Among the factors bearing upon the reasonableness of his conduct, despite his failure to see the tow rope, appellant points out the following: that reasonable men do not walk with their eyes affixed to the ground; this is especially true when crossing a busy intersection; there is no reason to look to the ground unless it can reasonably be anticipated there is some danger there, and that it is asking too much of one to anticipate that another might have stretched a tow cable across a pedestrian walkway. Appellant emphasizes that he was entitled to devote his attention to the pedestrian traffic signal and to watch for eastbound cars on west Dravus street which might be turning left (to the north) at the intersection into the northbound traffic lane ahead of him on Fifteenth avenue west; and finally, that the Neuner car on plaintiff's right increased the hazards by restricting the visibility, both of the plaintiff and of those who might make left turns off west Dravus.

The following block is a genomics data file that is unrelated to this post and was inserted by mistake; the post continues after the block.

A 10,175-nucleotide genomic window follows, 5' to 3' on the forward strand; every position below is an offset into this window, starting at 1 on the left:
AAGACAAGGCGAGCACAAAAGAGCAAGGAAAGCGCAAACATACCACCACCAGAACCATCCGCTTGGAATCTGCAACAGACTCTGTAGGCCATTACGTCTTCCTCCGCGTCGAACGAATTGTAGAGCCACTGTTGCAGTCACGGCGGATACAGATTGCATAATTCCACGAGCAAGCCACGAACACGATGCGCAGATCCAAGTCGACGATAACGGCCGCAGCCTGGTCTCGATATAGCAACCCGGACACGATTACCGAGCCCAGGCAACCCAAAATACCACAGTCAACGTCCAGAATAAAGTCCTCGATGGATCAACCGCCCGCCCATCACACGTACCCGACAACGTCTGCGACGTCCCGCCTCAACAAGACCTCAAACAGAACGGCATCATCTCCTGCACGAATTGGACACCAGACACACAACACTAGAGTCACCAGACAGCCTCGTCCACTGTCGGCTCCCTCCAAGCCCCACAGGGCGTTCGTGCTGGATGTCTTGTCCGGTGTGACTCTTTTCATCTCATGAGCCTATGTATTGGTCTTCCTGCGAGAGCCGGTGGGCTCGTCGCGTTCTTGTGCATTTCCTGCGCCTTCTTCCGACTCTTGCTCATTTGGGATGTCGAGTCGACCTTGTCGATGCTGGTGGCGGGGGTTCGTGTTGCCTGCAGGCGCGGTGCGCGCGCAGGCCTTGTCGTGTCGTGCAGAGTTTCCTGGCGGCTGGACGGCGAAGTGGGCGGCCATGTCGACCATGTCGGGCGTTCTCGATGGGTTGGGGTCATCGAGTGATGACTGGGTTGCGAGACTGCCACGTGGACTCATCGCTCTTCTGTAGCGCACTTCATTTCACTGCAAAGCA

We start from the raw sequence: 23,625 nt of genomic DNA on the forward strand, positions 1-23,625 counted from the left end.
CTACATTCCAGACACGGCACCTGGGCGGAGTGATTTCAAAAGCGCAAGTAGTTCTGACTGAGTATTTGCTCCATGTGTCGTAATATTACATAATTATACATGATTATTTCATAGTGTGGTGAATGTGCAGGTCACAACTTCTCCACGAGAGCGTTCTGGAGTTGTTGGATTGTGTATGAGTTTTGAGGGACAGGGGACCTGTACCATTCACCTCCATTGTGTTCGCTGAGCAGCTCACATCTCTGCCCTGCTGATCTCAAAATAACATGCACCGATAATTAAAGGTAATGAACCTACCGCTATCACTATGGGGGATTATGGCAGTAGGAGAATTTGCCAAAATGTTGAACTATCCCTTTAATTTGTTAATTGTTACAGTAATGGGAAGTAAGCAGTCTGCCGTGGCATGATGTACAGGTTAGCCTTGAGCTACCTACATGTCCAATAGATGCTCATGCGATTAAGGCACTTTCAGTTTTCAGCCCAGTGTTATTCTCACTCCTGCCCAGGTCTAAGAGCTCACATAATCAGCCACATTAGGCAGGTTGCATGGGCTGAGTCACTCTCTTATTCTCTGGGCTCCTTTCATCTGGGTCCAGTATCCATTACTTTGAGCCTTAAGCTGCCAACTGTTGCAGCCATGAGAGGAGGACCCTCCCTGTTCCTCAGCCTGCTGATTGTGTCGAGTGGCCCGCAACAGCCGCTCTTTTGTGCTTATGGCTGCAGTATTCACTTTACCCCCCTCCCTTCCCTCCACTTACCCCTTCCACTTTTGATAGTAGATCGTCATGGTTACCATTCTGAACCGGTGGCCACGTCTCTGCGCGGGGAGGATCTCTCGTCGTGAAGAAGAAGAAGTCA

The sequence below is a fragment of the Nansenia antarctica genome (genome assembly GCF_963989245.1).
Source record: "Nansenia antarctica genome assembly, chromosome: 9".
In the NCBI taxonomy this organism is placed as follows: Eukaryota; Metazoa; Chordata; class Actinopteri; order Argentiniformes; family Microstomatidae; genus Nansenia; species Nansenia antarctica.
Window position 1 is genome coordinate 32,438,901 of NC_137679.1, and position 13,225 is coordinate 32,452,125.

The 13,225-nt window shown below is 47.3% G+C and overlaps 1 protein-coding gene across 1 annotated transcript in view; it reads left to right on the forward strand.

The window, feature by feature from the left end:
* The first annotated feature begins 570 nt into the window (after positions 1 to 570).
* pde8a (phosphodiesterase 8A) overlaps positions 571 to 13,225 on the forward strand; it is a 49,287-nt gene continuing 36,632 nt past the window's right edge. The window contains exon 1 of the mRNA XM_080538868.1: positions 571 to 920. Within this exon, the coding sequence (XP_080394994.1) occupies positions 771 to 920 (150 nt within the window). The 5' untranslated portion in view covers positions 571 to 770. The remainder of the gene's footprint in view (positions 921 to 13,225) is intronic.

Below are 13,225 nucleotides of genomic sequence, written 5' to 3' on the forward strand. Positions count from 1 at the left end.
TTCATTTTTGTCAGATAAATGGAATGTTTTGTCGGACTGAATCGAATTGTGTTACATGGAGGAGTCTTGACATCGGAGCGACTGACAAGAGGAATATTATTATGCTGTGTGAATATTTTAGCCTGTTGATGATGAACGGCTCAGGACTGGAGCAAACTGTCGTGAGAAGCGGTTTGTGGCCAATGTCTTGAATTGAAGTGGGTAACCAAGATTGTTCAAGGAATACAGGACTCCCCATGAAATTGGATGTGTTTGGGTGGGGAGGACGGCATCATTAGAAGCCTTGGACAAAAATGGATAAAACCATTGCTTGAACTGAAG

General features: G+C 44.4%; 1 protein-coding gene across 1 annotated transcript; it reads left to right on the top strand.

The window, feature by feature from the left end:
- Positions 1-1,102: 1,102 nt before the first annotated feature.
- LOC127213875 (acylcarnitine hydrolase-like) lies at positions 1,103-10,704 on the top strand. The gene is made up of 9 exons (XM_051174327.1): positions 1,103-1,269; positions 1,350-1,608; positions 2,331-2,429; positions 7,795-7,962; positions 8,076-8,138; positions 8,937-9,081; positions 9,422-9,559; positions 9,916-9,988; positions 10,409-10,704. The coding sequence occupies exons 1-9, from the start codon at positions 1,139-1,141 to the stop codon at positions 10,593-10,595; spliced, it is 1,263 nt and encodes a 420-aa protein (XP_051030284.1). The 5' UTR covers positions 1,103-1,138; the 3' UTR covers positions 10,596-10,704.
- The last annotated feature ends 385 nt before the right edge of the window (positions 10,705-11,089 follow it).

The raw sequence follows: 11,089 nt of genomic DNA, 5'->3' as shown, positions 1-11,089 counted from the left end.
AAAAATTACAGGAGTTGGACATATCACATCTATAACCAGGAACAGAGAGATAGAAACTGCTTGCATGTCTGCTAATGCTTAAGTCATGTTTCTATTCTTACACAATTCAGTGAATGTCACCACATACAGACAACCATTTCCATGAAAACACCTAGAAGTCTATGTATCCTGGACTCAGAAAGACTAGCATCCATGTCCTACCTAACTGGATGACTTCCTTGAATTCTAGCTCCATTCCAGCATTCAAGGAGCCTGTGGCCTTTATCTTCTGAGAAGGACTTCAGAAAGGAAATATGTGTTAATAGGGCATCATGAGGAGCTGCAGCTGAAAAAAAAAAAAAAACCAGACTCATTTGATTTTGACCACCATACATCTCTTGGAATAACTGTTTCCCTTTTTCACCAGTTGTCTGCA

Respondents contend that the instruction was proper; that plaintiff cannot recover, because he could have discovered the danger if he had only used his physical senses as a reasonable man should; that the instructions must be construed together, and if so construed, there is no prejudicial error.

[1, 2] The broad question concerning the propriety of instruction No. 9 is whether it is prejudicial because of its *121 strong tendency to tell the jury it is contributory negligence, under all circumstances, to fail to perceive that which is discoverable by the use of one's senses. We are of the opinion that in practical effect instruction No. 9 did just that, and thereby runs afoul of the rule we have repeated time and again that the question of contributory negligence is for the jury. Scott v. Pacific Power & Light Co., 178 Wash. 647, 35 P. (2d) 749; Smith v. Manning's, Inc., 13 Wn. (2d) 573, 126 P. (2d) 44.